Other lenders provide bank balance sheet apartment loans. These types of loans aren’t packaged up and sold to a GSE, but rather stay in the bank’s balance sheet until they’re paid off. These loans are usually full recourse, meaning that the borrower is personally liable for the debt in case of default.
Many apartment buildings have minimum down payment requirements that are typically 20 percent. This makes it difficult for buyers with less cash to purchase the property. Condo buildings are not as inflexible, but they often require that a buyer puts at least 10 to 15 percent down. This is because putting a low down payment on an apartment in New York City makes the property look risky to lenders, sellers, and other potential investors. In addition, a buyer who only puts up less than 20 percent will likely need to buy Private Mortgage Insurance (PMI), which adds to the cost of the loan.
Another option for borrowers is to consider a short-term apartment building loan. These loans usually have a maximum term of three years and are intended to be used for renovations and then sold for profit. They require a high credit score, but can be an attractive financing option for fix and flip investors who are competing against all-cash buyers.
Another popular option is a CMBS or commercial mortgage backed securities loan. These are asset-based loans that are backed by a pool of other commercial real estate investments and sold on the secondary market. They can have a lower minimum investment than government-backed apartments loans, but their rates are often higher. Also, CMBS loans often have more restrictive borrower requirements than government-backed apartment loans.
There are many options for financing multifamily apartment projects. They include bank loans, life insurance company loans and agency (Fannie Mae/Freddie Mac) loans. Each has its own characteristics, requirements and interest rates. Generally, the higher the quality of the project and the experience of the sponsor, the lower the rates.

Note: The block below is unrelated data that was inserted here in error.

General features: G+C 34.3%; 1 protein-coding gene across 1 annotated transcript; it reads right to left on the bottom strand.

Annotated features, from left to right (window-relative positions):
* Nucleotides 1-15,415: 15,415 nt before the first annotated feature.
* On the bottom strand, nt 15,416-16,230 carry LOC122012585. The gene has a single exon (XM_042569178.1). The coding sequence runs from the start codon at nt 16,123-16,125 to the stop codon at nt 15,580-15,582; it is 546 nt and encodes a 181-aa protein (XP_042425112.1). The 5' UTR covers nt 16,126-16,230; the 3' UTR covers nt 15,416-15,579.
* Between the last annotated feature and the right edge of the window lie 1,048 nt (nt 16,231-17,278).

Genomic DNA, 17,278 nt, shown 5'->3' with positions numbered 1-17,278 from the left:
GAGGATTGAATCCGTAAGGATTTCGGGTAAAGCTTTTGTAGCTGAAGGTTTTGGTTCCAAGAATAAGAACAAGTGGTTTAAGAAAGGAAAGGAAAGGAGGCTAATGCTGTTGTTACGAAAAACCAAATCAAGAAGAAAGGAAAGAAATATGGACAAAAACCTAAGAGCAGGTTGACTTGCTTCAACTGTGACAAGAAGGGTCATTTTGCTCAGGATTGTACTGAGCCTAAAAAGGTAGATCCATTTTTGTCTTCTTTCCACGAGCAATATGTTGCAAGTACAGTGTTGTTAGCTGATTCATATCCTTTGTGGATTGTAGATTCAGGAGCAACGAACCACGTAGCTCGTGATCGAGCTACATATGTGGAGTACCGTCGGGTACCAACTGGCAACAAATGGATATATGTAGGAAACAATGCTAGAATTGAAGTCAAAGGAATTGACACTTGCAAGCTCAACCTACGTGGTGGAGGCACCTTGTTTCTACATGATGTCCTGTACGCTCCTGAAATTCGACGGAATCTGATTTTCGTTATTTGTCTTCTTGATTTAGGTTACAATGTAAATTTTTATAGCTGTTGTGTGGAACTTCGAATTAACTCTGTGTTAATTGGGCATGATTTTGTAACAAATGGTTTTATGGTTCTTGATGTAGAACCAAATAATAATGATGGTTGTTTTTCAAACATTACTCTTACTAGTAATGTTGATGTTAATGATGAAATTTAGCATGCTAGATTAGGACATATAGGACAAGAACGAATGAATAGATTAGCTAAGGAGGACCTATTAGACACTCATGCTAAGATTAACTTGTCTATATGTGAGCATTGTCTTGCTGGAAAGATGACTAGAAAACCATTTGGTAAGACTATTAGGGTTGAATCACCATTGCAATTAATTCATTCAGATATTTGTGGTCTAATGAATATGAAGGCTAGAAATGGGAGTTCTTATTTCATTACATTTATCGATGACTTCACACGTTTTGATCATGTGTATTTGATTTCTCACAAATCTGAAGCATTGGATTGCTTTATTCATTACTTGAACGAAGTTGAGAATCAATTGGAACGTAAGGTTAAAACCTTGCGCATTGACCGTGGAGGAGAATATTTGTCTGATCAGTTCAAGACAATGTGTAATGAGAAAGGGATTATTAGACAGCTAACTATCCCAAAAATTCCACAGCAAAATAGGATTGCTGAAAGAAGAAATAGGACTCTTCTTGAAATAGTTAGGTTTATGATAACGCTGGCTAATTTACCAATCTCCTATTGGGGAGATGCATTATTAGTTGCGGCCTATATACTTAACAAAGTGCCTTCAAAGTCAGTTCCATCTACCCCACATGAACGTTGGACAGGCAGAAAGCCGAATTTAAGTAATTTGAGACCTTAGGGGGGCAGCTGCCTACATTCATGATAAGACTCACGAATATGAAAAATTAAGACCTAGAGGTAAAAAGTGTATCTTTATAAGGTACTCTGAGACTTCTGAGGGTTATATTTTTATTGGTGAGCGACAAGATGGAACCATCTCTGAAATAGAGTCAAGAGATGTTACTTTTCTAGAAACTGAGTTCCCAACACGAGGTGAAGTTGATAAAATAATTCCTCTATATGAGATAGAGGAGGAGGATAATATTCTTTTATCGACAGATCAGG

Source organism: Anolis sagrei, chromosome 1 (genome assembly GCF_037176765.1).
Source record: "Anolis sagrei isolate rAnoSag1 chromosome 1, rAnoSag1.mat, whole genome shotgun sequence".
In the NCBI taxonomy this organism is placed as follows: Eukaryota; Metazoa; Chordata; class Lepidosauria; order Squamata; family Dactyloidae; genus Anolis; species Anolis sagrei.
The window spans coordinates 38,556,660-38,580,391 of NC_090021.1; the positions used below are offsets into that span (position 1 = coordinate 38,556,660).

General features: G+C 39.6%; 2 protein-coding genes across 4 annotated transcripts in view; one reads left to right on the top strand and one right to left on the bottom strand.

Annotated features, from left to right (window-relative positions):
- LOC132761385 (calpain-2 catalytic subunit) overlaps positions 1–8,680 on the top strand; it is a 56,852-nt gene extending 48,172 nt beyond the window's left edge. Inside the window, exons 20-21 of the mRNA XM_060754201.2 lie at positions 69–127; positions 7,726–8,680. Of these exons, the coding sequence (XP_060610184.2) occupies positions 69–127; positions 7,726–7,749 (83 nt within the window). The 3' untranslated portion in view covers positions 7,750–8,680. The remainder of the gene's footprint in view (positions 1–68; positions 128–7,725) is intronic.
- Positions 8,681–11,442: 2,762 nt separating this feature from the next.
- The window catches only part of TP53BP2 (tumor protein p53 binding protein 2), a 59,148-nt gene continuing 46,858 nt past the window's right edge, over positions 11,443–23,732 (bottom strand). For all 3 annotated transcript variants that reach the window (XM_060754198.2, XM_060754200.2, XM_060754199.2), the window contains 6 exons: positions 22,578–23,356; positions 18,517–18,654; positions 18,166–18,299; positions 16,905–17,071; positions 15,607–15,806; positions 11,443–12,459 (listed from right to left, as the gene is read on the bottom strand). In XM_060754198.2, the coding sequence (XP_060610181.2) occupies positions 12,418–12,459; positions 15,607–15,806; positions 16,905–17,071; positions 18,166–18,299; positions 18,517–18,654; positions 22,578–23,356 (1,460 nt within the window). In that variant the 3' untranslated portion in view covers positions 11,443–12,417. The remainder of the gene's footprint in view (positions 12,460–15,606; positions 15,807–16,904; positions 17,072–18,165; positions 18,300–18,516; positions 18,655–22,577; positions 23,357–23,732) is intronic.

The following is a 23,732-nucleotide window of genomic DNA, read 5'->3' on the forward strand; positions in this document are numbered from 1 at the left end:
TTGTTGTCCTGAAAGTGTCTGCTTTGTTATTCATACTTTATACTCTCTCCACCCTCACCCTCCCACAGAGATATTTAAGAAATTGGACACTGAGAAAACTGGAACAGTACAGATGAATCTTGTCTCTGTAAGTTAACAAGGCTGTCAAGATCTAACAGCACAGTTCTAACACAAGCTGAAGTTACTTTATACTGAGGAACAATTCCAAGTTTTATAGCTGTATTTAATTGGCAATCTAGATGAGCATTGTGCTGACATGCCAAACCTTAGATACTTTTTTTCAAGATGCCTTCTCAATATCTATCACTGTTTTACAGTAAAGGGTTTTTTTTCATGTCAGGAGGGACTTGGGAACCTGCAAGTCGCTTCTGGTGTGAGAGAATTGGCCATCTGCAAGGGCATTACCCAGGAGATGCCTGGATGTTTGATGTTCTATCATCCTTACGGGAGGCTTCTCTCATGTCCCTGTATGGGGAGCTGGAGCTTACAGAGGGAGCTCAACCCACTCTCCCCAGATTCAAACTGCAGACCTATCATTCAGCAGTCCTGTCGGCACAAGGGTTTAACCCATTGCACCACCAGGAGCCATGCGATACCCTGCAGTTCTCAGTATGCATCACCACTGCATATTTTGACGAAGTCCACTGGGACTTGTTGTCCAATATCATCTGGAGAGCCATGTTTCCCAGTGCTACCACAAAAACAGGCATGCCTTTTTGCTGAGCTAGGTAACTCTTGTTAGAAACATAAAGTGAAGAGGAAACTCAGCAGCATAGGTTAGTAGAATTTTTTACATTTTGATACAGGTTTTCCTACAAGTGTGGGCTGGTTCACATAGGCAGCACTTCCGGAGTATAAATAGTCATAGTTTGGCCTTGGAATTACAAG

The multifamily loan program offered by FHA is an excellent option for new construction or significant apartment rehab projects. It is a fixed-rate, non-recourse commercial real estate loan that provides up to 90% combined LTC. It also offers a three-year interest-only construction phase followed by a 40-year full-amortization term. It is available to lenders who meet HUD requirements and are approved to participate in the program.
A CMBS (commercial mortgage-backed securities) loan is another option for financing multifamily projects. It’s a non-recourse, asset-based commercial mortgage that is packaged and sold on the secondary market after closing. This type of loan is often used by larger investors.
Private money multifamily loan sources may offer competitive rates, but they typically provide less leverage than government-sponsored or life insurance company loans. They may require a personal guarantee from the borrower or a cosigner with sufficient financial strength to assume responsibility in the event of default. Private lenders also have stricter credit requirements and more restrictive lending guidelines. They may also ask for a higher minimum down payment.